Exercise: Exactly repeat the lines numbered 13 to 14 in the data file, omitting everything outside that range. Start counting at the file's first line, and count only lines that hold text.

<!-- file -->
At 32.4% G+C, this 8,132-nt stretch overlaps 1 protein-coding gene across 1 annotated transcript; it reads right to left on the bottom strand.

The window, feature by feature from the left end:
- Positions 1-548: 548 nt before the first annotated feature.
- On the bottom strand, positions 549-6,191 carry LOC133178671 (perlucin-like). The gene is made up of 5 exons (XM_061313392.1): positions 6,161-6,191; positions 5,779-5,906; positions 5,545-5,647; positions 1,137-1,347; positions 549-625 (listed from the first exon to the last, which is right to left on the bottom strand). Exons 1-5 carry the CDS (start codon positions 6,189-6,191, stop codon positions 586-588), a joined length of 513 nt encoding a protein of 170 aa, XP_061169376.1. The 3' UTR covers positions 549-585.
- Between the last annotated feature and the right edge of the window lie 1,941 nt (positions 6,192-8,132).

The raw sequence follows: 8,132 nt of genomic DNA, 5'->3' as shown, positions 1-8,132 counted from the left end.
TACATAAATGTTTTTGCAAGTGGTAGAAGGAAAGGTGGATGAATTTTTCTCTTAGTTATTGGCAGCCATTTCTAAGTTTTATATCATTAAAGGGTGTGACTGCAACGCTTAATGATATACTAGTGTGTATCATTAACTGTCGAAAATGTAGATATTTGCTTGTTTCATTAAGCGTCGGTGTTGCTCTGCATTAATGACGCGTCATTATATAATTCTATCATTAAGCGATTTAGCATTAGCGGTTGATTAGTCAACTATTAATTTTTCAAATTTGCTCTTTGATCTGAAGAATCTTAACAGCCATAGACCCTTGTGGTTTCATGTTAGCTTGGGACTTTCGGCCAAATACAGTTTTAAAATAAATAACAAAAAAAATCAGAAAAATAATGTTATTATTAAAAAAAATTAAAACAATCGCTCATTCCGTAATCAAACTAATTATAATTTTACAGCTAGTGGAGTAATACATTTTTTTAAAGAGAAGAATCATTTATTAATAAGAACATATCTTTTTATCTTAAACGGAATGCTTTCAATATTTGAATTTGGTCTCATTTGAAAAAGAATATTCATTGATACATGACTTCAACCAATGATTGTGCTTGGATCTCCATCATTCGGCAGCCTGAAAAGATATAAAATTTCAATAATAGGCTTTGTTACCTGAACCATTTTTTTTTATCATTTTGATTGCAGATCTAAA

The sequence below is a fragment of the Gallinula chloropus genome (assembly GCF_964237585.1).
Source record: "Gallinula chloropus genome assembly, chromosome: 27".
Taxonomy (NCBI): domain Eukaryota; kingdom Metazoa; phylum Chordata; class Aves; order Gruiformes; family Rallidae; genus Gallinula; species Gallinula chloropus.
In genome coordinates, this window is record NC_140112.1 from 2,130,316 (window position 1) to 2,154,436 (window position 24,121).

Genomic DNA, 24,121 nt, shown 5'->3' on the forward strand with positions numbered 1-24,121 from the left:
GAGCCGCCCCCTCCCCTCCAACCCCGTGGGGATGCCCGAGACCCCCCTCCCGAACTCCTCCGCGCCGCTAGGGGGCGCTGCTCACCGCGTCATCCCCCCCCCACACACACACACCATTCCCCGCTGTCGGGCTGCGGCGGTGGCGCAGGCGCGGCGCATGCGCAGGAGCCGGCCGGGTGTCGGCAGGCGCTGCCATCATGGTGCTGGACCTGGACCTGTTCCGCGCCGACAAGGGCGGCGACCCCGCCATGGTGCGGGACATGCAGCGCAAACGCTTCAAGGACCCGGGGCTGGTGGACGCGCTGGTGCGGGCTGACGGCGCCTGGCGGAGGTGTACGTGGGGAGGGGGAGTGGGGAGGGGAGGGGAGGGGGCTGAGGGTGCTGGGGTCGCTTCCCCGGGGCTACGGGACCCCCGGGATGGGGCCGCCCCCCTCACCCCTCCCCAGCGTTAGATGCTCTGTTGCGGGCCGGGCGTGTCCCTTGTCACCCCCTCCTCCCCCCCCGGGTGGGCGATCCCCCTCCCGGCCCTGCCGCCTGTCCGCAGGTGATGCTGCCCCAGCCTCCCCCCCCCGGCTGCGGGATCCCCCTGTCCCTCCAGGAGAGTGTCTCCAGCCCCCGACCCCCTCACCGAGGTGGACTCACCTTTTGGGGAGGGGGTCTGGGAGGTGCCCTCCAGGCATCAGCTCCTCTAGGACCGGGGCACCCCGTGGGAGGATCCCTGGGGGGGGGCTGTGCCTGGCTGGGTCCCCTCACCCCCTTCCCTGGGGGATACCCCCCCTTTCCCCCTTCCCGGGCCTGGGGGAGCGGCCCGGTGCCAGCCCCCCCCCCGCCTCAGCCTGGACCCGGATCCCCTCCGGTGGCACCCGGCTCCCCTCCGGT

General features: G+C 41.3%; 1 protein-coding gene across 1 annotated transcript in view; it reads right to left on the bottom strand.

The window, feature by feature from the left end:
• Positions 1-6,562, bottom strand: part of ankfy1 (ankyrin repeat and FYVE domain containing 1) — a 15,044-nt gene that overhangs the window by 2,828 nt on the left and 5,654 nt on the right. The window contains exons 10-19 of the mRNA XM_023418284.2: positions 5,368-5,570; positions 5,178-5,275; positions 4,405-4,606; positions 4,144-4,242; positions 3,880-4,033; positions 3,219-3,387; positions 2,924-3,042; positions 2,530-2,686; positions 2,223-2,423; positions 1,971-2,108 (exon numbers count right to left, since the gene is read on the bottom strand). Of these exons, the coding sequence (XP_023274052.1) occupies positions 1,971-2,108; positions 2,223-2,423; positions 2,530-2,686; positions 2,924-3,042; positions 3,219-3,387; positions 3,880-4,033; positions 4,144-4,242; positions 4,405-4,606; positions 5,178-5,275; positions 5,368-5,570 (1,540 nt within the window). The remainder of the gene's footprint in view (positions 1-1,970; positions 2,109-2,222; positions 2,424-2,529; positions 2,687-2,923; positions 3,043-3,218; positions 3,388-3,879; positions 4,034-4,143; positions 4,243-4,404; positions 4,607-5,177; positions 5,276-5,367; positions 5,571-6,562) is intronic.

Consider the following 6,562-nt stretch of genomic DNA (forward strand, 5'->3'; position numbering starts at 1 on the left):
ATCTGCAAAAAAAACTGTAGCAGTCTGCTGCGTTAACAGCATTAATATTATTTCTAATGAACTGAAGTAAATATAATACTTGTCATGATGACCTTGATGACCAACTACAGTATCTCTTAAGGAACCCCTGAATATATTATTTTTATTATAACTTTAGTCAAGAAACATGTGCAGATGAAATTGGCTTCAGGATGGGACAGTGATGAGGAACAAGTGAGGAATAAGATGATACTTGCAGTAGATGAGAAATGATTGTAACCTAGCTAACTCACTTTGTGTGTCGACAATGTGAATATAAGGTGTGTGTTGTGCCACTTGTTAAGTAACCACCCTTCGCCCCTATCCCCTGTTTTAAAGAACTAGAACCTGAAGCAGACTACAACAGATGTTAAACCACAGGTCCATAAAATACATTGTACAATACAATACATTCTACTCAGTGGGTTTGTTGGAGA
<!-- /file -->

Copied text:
GAGCCGCCCCCTCCCCTCCAACCCCGTGGGGATGCCCGAGACCCCCCTCCCGAACTCCTCCGCGCCGCTAGGGGGCGCTGCTCACCGCGTCATCCCCCCCCCACACACACACACCATTCCCCGCTGTCGGGCTGCGGCGGTGGCGCAGGCGCGGCGCATGCGCAGGAGCCGGCCGGGTGTCGGCAGGCGCTGCCATCATGGTGCTGGACCTGGACCTGTTCCGCGCCGACAAGGGCGGCGACCCCGCCATGGTGCGGGACATGCAGCGCAAACGCTTCAAGGACCCGGGGCTGGTGGACGCGCTGGTGCGGGCTGACGGCGCCTGGCGGAGGTGTACGTGGGGAGGGGGAGTGGGGAGGGGAGGGGAGGGGGCTGAGGGTGCTGGGGTCGCTTCCCCGGGGCTACGGGACCCCCGGGATGGGGCCGCCCCCCTCACCCCTCCCCAGCGTTAGATGCTCTGTTGCGGGCCGGGCGTGTCCCTTGTCACCCCCTCCTCCCCCCCCGGGTGGGCGATCCCCCTCCCGGCCCTGCCGCCTGTCCGCAGGTGATGCTGCCCCAGCCTCCCCCCCCCGGCTGCGGGATCCCCCTGTCCCTCCAGGAGAGTGTCTCCAGCCCCCGACCCCCTCACCGAGGTGGACTCACCTTTTGGGGAGGGGGTCTGGGAGGTGCCCTCCAGGCATCAGCTCCTCTAGGACCGGGGCACCCCGTGGGAGGATCCCTGGGGGGGGGCTGTGCCTGGCTGGGTCCCCTCACCCCCTTCCCTGGGGGATACCCCCCCTTTCCCCCTTCCCGGGCCTGGGGGAGCGGCCCGGTGCCAGCCCCCCCCCCGCCTCAGCCTGGACCCGGATCCCCTCCGGTGGCACCCGGCTCCCCTCCGGT

General features: G+C 41.3%; 1 protein-coding gene across 1 annotated transcript in view; it reads right to left on the bottom strand.